First Amendment Fight in Indiana

Greenwood High School has a long-standing tradition, one that used to be part of many school commencement ceremonies. They begin their graduation ceremony with a student-led prayer. In September, the Senior Class met and voted to continue this tradition. Now, one student seeks to overthrow the will of his fellow students.

Eric Workman, the top-ranked student, filed a lawsuit seeking to forbid prayer during the ceremony. The ACLU, an organization that has supported many secular challenges to faith in public life, believes that the student has a strong case. They should; the ACLU has helped bully and intimidate school systems for decades into backing down when the vocal minority defies the will of the majority.

Engel V Vitale was the first case that addressed this issue. In 1962, the Court decided that public officials cannot compel prayer as part of public ceremonies.  The majority, led by Hugo Black, used the mythical concept of the ‘wall of separation’ to justify this decision. In his well-founded and scholarly argument, Justice Potter’s minority opinion clearly illustrated the errors of the Court’s thinking on issues of Establishment and criticizing the loose constructionist interpretations of the majority. Nonetheless, the precedent had been set, and the secularists and the ACLU used this case to further advance their agenda.

In 1985, the Wallace V Jaffee decision forbade a ‘moment of silence’ for prayer and reflection. Why? Because civil authority was requiring people to be reflective, meditative, prayerful, or just quiet for a minute? Well, yes.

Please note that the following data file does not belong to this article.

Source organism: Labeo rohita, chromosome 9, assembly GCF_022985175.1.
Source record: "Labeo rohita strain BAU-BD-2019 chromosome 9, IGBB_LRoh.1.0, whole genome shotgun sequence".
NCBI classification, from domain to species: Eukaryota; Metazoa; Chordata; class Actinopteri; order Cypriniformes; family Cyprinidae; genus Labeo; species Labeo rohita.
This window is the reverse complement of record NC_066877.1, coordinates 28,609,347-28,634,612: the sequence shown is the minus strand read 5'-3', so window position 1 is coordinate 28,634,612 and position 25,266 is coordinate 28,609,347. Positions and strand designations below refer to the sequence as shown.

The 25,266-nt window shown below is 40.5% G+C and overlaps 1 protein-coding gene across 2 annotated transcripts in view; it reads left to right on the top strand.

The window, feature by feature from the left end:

Lee V Weisman in 1992 ended the tradition of clergy-led prayers or benedictions at high school graduations. The Court continued to expand the flawed interpretation of the Establishment Clause as a wall of separation, and not as a protection against a state-sponsored denomination. This case would serve as the springboard for the next ‘logical’ step for the ACLU and the Secular agenda. Eight years later, the Santa FE ISD V Doe would extend this practice to forbidding student-led prayer at high school football games.

The campaign against the desire for the majority of Americans to follow a long-standing tradition in this country to gather and publicly thank God for the blessing He has bestowed upon us as a nation and as individual communities has been stripped from us by a minority. So much for the democratic principles the Left and the ACLU claims it it defending. For here,we are seeing a culmination of a five decade campaign against prayer and public life.

Students voted to include prayer as a part of their ceremony. Because a minority – perhaps a minority of one – objects, the will of the majority is to be discarded. This is the kind of benevolent tyranny of the current Administration, this blind insistence to ignore the will of the governed in favor of personal prejudices. In a change from precedence, the School Board is preparing to defend their student’s choice in court. The Greenwood School Board president, Joe Farley explained the situation well:

“I think one of the reasons why people go along with the flow is you’re dealing with a student and taxpayers’ money. Then the ACLU gets involved and they’re expecting the school to pay for everything, and you don’t want to put the funds at risk.  But there just comes a time when you just have to stand up,”

Of course, the ACLU chapter is amazed that the Board is going to fight. They thought that they have beat down any possible resistance to their secular agenda.

I guess they were wrong.

Pray for the School Board and the people of Greenwood as they prepare for this lengthy fight.

Pray for the graduates who – despite the results of this decision – will not be allowed to pray at their own graduation.

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